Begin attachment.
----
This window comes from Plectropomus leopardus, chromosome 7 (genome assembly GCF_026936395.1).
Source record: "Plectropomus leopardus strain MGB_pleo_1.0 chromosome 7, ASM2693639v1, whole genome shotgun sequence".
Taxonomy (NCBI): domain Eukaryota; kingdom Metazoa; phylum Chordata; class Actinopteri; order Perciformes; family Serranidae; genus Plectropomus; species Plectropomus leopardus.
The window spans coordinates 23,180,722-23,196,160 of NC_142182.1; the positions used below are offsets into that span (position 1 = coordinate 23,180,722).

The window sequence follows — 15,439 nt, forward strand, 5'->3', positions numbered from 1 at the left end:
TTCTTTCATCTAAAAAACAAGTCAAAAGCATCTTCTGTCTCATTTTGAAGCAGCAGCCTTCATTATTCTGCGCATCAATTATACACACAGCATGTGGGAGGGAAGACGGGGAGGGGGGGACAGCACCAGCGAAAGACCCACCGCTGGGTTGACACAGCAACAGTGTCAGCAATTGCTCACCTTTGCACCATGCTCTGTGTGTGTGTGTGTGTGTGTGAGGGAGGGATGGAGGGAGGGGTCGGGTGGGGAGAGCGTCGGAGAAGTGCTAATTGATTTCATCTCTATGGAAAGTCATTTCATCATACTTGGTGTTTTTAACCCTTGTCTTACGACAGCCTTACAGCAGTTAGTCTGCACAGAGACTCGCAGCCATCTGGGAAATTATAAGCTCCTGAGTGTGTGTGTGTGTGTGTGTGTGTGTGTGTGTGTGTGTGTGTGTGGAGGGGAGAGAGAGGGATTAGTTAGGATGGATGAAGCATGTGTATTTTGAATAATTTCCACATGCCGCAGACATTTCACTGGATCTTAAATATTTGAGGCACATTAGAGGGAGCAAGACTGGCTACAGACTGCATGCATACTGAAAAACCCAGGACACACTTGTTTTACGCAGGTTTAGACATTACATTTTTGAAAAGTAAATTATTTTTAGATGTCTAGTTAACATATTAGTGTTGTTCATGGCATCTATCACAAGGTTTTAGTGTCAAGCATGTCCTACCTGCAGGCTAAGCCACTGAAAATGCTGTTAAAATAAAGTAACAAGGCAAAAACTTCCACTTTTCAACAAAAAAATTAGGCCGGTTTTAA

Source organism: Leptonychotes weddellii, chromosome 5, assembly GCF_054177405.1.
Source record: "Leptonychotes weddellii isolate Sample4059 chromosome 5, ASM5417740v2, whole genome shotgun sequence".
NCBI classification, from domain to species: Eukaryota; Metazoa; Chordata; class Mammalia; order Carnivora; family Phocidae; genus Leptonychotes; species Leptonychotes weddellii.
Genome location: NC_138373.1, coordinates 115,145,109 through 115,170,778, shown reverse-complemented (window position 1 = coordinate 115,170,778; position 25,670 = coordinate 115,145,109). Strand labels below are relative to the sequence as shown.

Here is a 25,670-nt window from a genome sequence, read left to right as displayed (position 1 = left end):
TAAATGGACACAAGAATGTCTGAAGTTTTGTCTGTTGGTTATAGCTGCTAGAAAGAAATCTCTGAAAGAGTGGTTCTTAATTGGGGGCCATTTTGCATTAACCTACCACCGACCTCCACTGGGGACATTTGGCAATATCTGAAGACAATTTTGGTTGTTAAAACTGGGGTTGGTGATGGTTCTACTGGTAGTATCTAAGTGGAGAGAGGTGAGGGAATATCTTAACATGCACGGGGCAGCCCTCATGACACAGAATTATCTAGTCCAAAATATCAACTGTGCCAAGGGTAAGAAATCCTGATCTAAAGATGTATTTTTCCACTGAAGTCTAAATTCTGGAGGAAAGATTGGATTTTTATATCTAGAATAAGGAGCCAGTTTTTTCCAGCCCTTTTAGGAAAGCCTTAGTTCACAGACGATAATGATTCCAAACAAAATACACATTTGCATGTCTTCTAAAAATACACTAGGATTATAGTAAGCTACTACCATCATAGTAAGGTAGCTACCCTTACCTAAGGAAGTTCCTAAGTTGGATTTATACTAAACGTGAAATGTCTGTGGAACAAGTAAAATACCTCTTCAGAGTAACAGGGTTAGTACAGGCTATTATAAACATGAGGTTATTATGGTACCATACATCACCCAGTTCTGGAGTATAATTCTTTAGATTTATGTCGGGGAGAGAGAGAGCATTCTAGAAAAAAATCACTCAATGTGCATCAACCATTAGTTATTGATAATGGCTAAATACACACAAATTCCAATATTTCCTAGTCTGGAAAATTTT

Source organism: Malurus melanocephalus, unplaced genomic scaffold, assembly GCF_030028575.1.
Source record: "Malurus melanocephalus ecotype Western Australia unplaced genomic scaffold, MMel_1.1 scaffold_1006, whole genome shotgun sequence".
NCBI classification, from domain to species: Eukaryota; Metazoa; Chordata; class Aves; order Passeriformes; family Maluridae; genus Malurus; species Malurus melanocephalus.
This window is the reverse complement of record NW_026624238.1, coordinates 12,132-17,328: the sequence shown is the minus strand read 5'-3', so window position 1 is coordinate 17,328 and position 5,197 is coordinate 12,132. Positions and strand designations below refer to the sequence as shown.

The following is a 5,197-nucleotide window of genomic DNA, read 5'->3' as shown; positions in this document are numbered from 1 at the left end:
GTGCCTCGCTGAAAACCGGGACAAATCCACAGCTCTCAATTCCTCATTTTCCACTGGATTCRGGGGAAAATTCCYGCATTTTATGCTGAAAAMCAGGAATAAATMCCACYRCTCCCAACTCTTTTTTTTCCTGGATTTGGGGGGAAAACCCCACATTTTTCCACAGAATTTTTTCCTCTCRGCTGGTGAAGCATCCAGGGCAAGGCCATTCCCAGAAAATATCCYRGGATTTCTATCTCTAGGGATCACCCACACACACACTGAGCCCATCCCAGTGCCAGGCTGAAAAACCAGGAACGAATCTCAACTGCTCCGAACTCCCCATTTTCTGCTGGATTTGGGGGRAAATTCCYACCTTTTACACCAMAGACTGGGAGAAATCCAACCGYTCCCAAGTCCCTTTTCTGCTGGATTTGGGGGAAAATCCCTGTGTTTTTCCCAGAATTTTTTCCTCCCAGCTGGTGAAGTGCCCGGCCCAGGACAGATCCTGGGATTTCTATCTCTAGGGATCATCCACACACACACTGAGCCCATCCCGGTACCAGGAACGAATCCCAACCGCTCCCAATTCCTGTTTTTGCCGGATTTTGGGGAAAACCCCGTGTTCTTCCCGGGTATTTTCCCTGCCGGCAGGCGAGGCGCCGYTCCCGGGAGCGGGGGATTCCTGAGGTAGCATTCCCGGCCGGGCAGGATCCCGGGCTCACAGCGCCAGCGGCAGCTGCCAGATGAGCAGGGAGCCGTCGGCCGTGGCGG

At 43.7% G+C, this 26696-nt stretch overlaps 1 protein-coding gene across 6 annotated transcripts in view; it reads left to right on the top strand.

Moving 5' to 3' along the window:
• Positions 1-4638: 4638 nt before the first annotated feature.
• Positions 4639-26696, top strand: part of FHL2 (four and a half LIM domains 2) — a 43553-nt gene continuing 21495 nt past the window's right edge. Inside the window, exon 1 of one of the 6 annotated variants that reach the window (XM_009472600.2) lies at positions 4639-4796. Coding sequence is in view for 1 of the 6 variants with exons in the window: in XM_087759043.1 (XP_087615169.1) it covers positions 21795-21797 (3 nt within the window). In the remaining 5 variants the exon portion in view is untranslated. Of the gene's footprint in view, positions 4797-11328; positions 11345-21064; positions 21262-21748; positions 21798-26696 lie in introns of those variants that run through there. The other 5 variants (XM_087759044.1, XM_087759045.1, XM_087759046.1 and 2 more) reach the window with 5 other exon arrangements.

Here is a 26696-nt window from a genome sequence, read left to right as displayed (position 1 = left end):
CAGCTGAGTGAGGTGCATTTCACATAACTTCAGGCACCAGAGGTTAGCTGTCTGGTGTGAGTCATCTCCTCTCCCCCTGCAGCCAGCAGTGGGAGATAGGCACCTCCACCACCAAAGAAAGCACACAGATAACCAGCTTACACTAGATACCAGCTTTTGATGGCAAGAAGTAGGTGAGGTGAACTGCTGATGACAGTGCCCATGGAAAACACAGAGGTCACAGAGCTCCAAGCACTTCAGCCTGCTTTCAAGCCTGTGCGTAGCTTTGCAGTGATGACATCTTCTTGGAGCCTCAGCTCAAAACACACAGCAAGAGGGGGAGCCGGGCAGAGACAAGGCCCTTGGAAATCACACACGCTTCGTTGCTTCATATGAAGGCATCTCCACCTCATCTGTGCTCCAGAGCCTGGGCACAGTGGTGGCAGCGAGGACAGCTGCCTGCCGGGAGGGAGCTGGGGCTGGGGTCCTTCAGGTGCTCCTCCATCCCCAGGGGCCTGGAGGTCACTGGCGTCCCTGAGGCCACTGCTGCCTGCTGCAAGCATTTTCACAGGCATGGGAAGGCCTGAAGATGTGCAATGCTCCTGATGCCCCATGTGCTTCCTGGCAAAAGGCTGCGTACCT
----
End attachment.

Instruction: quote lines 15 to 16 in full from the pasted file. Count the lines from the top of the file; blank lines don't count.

NCBI classification, from domain to species: Eukaryota; Metazoa; Chordata; class Aves; order Passeriformes; family Maluridae; genus Malurus; species Malurus melanocephalus.
This window is the reverse complement of record NW_026624238.1, coordinates 12,132-17,328: the sequence shown is the minus strand read 5'-3', so window position 1 is coordinate 17,328 and position 5,197 is coordinate 12,132. Positions and strand designations below refer to the sequence as shown.